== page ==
This just in: Spring approacheth. The equinox is still a month off, the weather of late has been atrocious, but yesterday when Sprig and I were mincing along the treacherous, icy sidewalk, trying to avoid falling on our canine and human butts, suddenly, there it was — that ineffably subtle change in the air that says, Hold on, I’m comin’.
At first I thought it was way too early, and then recalled that it’s usually the second week in August when I notice autumn off on the horizon, approaching on his dun-colored horse. That is, six months ago.
Then the sheet of ice I was baby-stepping on cracked, and icy water swept over the dog’s paws. He looked pissed. Can’t blame him.
Speaking of dogs. I recall a line from an essay — Thomas McGuane, I think — saying the best dogs refuse to be completely domesticated, that the streak of wildness that remains in them is what makes them worth sharing your lives with. I think of this whenever my own gets into some sort of trouble. Like yesterday. I finished lunch, got a couple of Girl Scout cookies for dessert, and dropped the last quarter of the last Samoa on the floor, because it’s nice to share. Went back upstairs. Shouldn’t have.
Kate has her GS cookie orders bagged individually and sitting on the floor of the family room, awaiting delivery. I’ve been telling myself they’re safe because they’re double-wrapped in plastic and cardboard. When the dog sticks his nose into a bag, I say, “Get out of there” and he does without objection. A couple times I’ve thought I heard something and checked it out, only to find the cookies untouched, the dog peacefully sleeping on his bed, which is what he does most of the time these days.
Until yesterday. Thank God Girl Scout cookies are packaged in super-noisy crinkly plastic packaging, because I heard the plunder in progress from upstairs, ran down and caught him before he did too much damage. Only one box had been torn open. Samoas, of course.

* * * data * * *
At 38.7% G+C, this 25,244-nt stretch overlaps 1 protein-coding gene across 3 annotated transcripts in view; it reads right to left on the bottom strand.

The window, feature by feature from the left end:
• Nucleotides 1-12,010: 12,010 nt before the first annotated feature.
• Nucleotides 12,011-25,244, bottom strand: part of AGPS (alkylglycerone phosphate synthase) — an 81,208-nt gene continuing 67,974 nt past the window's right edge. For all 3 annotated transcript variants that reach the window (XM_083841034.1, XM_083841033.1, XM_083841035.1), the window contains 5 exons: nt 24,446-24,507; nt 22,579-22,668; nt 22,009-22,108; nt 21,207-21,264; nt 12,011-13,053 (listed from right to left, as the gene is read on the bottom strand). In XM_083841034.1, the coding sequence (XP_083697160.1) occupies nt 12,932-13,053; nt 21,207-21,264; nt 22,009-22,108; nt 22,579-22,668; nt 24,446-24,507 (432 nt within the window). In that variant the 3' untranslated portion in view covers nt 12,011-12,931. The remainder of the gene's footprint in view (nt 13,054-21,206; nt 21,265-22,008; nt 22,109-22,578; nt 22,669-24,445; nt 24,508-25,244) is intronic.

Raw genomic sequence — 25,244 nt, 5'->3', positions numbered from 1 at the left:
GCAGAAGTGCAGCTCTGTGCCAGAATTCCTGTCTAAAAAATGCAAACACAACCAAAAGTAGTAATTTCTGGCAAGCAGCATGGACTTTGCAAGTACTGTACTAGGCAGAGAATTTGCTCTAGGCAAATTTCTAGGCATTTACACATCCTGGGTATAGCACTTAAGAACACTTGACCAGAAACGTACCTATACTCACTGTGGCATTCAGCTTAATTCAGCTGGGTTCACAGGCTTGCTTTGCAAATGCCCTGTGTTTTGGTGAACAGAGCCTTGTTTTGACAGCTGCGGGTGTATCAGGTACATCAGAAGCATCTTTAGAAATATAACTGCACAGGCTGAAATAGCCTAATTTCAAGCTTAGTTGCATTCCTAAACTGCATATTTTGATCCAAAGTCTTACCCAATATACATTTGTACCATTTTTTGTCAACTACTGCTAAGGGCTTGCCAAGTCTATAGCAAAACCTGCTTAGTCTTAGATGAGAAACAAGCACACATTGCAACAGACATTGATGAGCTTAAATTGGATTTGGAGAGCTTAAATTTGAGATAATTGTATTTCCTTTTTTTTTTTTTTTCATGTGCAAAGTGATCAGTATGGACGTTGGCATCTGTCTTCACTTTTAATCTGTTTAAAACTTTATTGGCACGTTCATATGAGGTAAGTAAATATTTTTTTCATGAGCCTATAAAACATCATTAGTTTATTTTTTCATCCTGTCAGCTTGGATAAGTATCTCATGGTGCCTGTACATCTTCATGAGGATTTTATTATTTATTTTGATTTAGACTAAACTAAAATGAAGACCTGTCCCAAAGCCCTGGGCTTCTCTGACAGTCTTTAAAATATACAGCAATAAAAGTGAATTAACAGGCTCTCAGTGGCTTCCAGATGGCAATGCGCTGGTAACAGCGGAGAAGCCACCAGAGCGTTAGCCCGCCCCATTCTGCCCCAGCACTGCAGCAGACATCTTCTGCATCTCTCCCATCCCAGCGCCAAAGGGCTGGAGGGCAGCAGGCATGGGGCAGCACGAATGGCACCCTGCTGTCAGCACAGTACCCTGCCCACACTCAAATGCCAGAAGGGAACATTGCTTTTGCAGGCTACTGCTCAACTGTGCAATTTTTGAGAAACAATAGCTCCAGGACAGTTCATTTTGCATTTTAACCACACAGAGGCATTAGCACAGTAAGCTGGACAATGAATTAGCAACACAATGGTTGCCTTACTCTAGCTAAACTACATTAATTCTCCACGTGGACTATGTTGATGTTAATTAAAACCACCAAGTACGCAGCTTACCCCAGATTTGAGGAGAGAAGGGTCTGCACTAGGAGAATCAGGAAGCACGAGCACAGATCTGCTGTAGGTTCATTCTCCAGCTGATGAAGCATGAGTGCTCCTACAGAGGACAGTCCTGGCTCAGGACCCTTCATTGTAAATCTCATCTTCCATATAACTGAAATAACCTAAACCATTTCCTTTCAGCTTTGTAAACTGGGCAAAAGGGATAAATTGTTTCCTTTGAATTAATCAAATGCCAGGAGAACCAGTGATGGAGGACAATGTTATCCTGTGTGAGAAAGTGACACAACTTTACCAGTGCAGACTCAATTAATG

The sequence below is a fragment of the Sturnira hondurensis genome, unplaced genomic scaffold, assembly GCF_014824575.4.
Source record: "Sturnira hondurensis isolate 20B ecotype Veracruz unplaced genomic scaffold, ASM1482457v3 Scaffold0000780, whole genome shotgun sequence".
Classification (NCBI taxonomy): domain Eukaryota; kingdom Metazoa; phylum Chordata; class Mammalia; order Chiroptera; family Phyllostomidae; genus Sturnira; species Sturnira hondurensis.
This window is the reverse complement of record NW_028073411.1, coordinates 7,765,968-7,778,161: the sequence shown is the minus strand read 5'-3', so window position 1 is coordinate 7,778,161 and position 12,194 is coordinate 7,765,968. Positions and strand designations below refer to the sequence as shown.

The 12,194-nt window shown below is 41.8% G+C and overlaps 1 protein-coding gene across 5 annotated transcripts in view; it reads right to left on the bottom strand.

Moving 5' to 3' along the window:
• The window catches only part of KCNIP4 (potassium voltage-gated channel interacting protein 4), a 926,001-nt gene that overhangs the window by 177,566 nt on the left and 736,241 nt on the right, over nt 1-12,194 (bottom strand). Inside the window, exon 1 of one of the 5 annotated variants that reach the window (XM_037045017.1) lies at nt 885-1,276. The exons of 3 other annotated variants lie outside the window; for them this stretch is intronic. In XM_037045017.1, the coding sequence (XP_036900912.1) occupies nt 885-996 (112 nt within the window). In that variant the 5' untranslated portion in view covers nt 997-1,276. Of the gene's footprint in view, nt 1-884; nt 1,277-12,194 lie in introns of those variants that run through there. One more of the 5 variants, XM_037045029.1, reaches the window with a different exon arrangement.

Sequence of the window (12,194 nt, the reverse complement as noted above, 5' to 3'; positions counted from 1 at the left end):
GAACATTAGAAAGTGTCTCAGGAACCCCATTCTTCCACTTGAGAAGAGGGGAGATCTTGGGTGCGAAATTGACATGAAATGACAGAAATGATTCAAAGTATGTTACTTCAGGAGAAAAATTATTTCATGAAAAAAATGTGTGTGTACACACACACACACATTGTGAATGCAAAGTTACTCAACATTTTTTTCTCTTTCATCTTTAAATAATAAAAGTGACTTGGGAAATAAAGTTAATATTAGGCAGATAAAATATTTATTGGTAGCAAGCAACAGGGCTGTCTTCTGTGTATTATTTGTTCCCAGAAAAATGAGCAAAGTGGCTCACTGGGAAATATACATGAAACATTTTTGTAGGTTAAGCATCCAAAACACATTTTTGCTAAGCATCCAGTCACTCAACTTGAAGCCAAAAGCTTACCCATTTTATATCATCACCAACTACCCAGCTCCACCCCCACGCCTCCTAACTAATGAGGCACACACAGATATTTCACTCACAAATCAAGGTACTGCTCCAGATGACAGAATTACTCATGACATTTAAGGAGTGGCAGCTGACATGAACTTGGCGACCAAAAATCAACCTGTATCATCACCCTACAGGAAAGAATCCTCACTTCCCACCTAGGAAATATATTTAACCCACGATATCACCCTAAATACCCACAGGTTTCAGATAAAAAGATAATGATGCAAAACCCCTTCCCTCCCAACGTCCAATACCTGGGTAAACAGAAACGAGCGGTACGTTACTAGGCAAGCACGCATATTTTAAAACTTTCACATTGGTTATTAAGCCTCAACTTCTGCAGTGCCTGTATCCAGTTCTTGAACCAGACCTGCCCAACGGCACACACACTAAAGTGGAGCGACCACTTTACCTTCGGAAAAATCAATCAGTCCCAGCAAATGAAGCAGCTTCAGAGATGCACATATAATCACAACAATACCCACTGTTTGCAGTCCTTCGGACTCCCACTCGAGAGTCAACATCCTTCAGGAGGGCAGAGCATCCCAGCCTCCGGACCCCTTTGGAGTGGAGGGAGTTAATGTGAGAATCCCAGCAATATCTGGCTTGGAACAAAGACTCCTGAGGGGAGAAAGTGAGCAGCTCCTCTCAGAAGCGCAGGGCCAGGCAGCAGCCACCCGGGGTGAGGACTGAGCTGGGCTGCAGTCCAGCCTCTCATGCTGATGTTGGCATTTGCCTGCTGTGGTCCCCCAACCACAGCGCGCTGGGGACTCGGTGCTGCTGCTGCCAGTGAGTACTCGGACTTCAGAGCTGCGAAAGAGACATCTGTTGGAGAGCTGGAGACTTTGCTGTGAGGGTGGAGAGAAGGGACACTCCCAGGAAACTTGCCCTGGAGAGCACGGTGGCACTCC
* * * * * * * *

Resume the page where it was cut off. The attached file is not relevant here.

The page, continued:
“Bad dog!” I said. He didn’t slink or cower. You knew durn well I was a snake before you brought me in.
Kate used to have a videotape of a BBC production of Beatrix Potter stories. The Tale of Mrs. Tittlemouse is about the fussy, compulsive cleaner and tidier-up of her little mouse burrow. A giant toad in a waistcoat stops by one day and asks for some honey. She says she doesn’t have any, the liar.
“Mrs. Tittlemouse,” he says, in this low, growly, BBC-Cockney accent. “I can smell it.” It’s the filthiest line I’ve ever heard in a children’s production. This cookie event will be known in the future as the Mrs. Tittlemouse Incident.
Emma is learning to play the violin. As always with Emma stories, when she changes gears away from her own experience to talk to others — the people who actually justify doing the story — I get impatient. Who cares about these boring people learning the guitar at 50? I want to hear more about Emma:
For years, I’ve operated under the deluded fantasy that, given the opportunity, I could rival Itzhak Perlman on the violin. Not that I’d ever had a lesson. No, this fantasy was born after watching a 5-year-old on “Sesame Street” play a feisty version of “Mary Had A Little Lamb.” A 5-year-old can’t even tie her own shoes, right?
And this was the writer my alma mater let slip through their fingers. (Bonus: Downloadable audio clips of Emma playing “Mary,” as well as “Good King Wenceslas.” Itzhak Perlman can relax a while longer.)
I know some of our readers are into general aviation. Spriggy would like to be taken for a ride like this, although he requests a nice soft cushion in the back seat:
If the central fashion revelation of Oscar night needs to be made any clearer, it’s by comparing this photo of Helen Mirren to this photo of Jessica Biel. Central fashion revelation: You can look as great at 50-plus as women half your age. Central fashion lesson: Ladies of all ages, bras are our friends. Central overall lesson: Worst show ever.
Sometimes the headline says it all: Police say driver in fatal crash was using laptop.
Back later. Carry on, you crazy kids.